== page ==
Copyright infringement debate

Discussion in 'Digital Video' started by matruski, Aug 3, 2008.

  1. matruski macrumors newbie

    Joined:
    May 20, 2007
    #1
    Hello all,

    I'm using Clearplay to watch DVDs and am trying to use a DVD recorder to record what I am watching. These are movies that I own, but want edited versions of. For this reason, I can't just simply use Mac the Ripper or something to copy the movie and then burn it disc.

    However, when I am trying to record from the player, I get an error saying it can't record this material. Obviously this is due to some copyright protection put on the DVD, but does anyone know a way around this? The input jacks are RCA, so I can't change that part of it. Is there some kind of box that I can put between the player and recorder that wil remove the copyright info? I've even tried starting the movie with the cables unplugged and then plugging them in to hopefully avoid having the recorder get the message, but needless to say, that didn't work.

    Help.
     
  2. MisterMe macrumors G4

    MisterMe

    Joined:
    Jul 17, 2002
    Location:
    USA
    #2
    Um-m-m-m, no. You own the right to view recordings of the movies on DVD. You do not own the movies themselves. You most certainly do not own the right to distribute edited copies of the movies. This is movie piracy and cannot be discussed here.
     
  3. matruski thread starter macrumors newbie

    Joined:
    May 20, 2007
    #3
    Are you joking?

    Please tell me your not serious and that people can't have other intentions for editing movies than to distribute them. Did I say anything about distributing? Please don't inject your pathetic and cynical understanding of human nature into what can be a useful, beneficial discussion about a practice which will ultimately benefit studios and owners of the distribution rights since, thanks to products like Clearplay, their potential audience has been broadened. When you have a twelve year old and want to watch a movie but can't because it's filled with superfluous violence, foul language, and nudity, then maybe you'll understand where I'm coming from if you don't already.

    But, as long as we're discussing what I can only assume to be what you would refer to as "copyright violations" or something of that ilk, how is what I'm referring to different than anyone pausing, muting, skipping or otherwise "modifying" a movie from its intended viewing experience? It seems a little duplicitous to me.

    Feel free to respond to either my initial or follow up question. And by the way, I believe the moderator would be the one to determine if my post is inappropriate. Thanks.
     
  4. matruski thread starter macrumors newbie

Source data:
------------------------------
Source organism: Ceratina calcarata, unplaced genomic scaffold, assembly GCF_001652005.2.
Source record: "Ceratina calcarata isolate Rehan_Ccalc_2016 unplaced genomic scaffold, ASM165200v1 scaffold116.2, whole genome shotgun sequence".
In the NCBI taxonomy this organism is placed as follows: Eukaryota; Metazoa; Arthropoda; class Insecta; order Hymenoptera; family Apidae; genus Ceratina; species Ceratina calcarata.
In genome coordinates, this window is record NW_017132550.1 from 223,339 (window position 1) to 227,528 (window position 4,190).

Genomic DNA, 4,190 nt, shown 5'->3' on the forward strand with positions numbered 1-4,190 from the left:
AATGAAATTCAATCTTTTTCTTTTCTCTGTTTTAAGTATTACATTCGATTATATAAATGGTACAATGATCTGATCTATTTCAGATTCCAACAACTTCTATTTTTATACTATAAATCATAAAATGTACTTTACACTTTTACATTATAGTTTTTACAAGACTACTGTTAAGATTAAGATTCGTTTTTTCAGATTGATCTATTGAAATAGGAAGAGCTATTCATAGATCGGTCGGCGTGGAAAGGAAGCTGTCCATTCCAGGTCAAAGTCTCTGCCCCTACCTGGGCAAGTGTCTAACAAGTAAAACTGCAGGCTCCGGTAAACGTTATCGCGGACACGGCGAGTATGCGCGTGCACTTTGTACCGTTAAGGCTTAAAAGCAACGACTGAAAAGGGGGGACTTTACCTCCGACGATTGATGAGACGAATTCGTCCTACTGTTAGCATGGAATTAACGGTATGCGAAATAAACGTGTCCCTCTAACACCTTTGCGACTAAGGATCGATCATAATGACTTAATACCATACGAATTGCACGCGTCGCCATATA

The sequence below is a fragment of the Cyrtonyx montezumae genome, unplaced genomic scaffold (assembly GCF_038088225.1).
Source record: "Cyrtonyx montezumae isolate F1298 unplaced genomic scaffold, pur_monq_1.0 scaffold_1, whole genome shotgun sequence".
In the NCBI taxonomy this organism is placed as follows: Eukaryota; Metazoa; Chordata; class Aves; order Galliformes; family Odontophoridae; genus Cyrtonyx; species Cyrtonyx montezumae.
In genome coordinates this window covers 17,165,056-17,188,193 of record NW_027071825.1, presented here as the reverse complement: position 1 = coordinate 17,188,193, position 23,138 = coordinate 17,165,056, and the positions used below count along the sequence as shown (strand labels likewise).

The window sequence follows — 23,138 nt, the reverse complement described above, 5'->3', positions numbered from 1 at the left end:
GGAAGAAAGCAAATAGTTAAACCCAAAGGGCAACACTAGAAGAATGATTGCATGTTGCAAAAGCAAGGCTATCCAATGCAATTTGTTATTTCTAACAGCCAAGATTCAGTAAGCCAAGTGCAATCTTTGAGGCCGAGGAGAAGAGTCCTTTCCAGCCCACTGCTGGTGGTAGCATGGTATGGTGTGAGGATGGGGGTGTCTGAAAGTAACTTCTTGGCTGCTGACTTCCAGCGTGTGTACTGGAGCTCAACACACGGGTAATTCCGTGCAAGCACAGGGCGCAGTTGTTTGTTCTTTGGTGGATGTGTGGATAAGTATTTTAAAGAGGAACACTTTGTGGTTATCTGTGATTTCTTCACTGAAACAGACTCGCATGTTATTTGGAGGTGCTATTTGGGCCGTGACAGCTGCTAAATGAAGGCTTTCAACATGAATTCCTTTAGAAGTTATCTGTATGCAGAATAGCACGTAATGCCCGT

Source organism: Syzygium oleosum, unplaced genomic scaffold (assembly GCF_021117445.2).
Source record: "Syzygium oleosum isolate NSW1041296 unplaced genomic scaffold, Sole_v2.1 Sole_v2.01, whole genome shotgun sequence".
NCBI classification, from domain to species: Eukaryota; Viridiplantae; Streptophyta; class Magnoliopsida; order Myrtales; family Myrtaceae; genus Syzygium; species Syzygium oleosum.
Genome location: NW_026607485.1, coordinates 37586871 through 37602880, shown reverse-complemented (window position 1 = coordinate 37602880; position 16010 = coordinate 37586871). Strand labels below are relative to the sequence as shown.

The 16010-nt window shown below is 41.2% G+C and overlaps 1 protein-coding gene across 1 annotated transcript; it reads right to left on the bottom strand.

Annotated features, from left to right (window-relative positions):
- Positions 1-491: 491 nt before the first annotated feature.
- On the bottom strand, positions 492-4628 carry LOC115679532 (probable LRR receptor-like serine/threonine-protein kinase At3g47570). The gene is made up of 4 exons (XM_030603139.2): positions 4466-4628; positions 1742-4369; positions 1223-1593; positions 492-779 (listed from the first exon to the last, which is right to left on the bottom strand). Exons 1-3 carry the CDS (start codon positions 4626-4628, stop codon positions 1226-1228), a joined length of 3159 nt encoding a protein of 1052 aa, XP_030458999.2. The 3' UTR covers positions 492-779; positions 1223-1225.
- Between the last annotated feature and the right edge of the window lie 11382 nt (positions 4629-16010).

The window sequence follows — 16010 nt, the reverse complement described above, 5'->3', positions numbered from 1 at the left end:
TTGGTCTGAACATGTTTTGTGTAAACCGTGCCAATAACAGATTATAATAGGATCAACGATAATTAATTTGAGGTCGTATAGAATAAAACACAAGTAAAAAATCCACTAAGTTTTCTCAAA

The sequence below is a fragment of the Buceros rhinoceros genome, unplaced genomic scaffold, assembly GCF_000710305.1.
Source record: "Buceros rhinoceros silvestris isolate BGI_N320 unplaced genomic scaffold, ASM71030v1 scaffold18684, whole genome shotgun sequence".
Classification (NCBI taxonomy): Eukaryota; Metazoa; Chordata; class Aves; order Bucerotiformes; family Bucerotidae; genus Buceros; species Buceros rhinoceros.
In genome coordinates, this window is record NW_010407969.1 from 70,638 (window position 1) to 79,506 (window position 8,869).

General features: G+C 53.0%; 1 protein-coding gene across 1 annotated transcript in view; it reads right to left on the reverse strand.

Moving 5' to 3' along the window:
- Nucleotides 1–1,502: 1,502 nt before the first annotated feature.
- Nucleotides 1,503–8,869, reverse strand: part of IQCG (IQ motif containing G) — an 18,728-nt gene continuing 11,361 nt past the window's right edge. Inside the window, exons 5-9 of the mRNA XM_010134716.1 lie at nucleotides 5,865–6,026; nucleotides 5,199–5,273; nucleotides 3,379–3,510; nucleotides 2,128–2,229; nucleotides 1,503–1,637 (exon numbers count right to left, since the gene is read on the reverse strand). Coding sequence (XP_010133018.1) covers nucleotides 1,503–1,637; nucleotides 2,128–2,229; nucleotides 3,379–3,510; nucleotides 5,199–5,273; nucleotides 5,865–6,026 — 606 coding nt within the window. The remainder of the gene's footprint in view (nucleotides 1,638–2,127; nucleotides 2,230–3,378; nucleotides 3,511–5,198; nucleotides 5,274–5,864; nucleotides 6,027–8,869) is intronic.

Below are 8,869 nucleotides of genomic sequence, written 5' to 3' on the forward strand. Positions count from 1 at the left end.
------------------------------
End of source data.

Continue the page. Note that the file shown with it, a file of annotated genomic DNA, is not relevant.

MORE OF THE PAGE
Joined:
    May 20, 2007
    #4
    perhaps...

    Perhaps this is what you should have brought up, MisterMe:

    106. Exclusive rights in copyrighted works
    Subject to sections 107 through 122, the owner of copyright under this title has the exclusive rights to do and to authorize any of the following:

    (1) to reproduce the copyrighted work in copies or phonorecords


    Here's the link, it's in Chapter 1: http://www.copyright.gov/title17/

    This is from the Millenium act. So does this imply that copying and burning cds or mixes is illegal? And if that is the case, how does Apple get around it with iTunes? Has the owner of the copyright given Apple permission to give permission?
     
  5. bigbossbmb macrumors 68000

    bigbossbmb

    Joined:
    Jul 1, 2004
    Location:
    Pasadena/Hollywood
    #5
    Yes, that's why there is a 10-burn limit on all DRM'd songs purchased from iTunes. That is a limitation set by the record co's.

    And it IS different than "pausing, muting, skipping or otherwise 'modifying' a movie" because you are duplicating the movie.
     
  6. Lebowski macrumors 6502

    Joined:
    Oct 10, 2005
    Location:
    Phoenix, AZ
    #6
    if a movie has too much violence, profanity, nudity... whatever for a child, THEN MAYBE THAT CHILD, OR SHOULD I SAY THEIR PARENTS NOT ALLOW THEM TO WATCH IT REGARDLESS. these editing houses that "clean up" movies make me sick. Please. Go rent Veggie Tales if real movies are too much for your delicate eyes.
     
  7. aloofman macrumors 68020

    aloofman

    Joined:
    Dec 17, 2002
    Location:
    Socal
    #7
    Thanks to congressional intervention, you can indeed use Clearplay for playback, but NOT for recording and keeping your own edited version of a work whose copyright you don't own and haven't received permission to modify. As mentioned by someone else above, buying the DVD doesn't give you permission to do whatever you want with the movie, regardless of how inappropriate you as a parent might find that. And if the moderators deem this subject to be forbidden, then I support them.

    However, that doesn't mean that, for example, editing a DVD that you DO own the copyright to can't be modified. You can, in fact, rip that DVD to your hard drive, convert it to, say, a DV stream using another piece of software, then burn that to DVD again. IF you own the copyright or have permission to modify it, then it can be done. There would be a two-generation loss in quality, but you could do it.
     
  8. LethalWolfe macrumors G3

    LethalWolfe

    Joined:
    Jan 11, 2002
    Location:
    Los Angeles
    #8
    Suggested reading should also include Audio Home Recording Act and the 'Betamax case.'
    Circumventing, disabling, and/or tampering w/copyright protection hardware/software is a violation of the piece-of-sh*t DMCA so, yes, technically what you are asking us to do is help you break the law. Discussing the validity of the law and/or the odds of getting caught and prosecuted is a different matter entirely.


    Lethal
     
  9. matruski thread starter macrumors newbie

    Joined:
    May 20, 2007
    #9